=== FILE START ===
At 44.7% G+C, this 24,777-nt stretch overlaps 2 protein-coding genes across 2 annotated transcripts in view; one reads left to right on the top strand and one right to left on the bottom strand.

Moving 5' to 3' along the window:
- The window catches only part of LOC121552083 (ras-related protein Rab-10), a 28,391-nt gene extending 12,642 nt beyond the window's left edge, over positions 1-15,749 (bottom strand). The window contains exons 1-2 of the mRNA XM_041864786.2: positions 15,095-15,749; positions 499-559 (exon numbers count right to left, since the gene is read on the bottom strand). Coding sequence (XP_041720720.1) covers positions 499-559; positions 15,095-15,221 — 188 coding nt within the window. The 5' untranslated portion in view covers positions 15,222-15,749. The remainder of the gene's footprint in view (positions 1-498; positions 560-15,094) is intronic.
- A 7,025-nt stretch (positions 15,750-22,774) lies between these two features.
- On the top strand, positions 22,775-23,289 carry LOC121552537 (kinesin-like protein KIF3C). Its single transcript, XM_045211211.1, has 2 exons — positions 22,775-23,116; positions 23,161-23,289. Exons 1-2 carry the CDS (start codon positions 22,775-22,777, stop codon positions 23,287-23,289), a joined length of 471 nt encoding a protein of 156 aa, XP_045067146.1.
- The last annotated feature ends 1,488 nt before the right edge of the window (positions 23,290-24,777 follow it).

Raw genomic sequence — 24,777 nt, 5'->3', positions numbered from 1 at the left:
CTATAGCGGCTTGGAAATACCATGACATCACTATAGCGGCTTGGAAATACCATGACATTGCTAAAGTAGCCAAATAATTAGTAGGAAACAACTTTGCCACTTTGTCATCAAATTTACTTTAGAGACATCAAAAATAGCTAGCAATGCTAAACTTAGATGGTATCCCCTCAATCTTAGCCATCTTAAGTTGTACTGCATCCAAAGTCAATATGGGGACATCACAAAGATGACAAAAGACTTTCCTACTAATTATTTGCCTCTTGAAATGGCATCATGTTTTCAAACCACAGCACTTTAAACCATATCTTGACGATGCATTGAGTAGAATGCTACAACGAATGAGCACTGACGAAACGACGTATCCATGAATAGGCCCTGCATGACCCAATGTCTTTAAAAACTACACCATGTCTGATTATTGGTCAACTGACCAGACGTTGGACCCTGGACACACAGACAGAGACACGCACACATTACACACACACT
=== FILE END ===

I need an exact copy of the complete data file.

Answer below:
At 44.7% G+C, this 24,777-nt stretch overlaps 2 protein-coding genes across 2 annotated transcripts in view; one reads left to right on the top strand and one right to left on the bottom strand.

Moving 5' to 3' along the window:
- The window catches only part of LOC121552083 (ras-related protein Rab-10), a 28,391-nt gene extending 12,642 nt beyond the window's left edge, over positions 1-15,749 (bottom strand). The window contains exons 1-2 of the mRNA XM_041864786.2: positions 15,095-15,749; positions 499-559 (exon numbers count right to left, since the gene is read on the bottom strand). Coding sequence (XP_041720720.1) covers positions 499-559; positions 15,095-15,221 — 188 coding nt within the window. The 5' untranslated portion in view covers positions 15,222-15,749. The remainder of the gene's footprint in view (positions 1-498; positions 560-15,094) is intronic.
- A 7,025-nt stretch (positions 15,750-22,774) lies between these two features.
- On the top strand, positions 22,775-23,289 carry LOC121552537 (kinesin-like protein KIF3C). Its single transcript, XM_045211211.1, has 2 exons — positions 22,775-23,116; positions 23,161-23,289. Exons 1-2 carry the CDS (start codon positions 22,775-22,777, stop codon positions 23,287-23,289), a joined length of 471 nt encoding a protein of 156 aa, XP_045067146.1.
- The last annotated feature ends 1,488 nt before the right edge of the window (positions 23,290-24,777 follow it).

Raw genomic sequence — 24,777 nt, 5'->3', positions numbered from 1 at the left:
CTATAGCGGCTTGGAAATACCATGACATCACTATAGCGGCTTGGAAATACCATGACATTGCTAAAGTAGCCAAATAATTAGTAGGAAACAACTTTGCCACTTTGTCATCAAATTTACTTTAGAGACATCAAAAATAGCTAGCAATGCTAAACTTAGATGGTATCCCCTCAATCTTAGCCATCTTAAGTTGTACTGCATCCAAAGTCAATATGGGGACATCACAAAGATGACAAAAGACTTTCCTACTAATTATTTGCCTCTTGAAATGGCATCATGTTTTCAAACCACAGCACTTTAAACCATATCTTGACGATGCATTGAGTAGAATGCTACAACGAATGAGCACTGACGAAACGACGTATCCATGAATAGGCCCTGCATGACCCAATGTCTTTAAAAACTACACCATGTCTGATTATTGGTCAACTGACCAGACGTTGGACCCTGGACACACAGACAGAGACACGCACACATTACACACACACT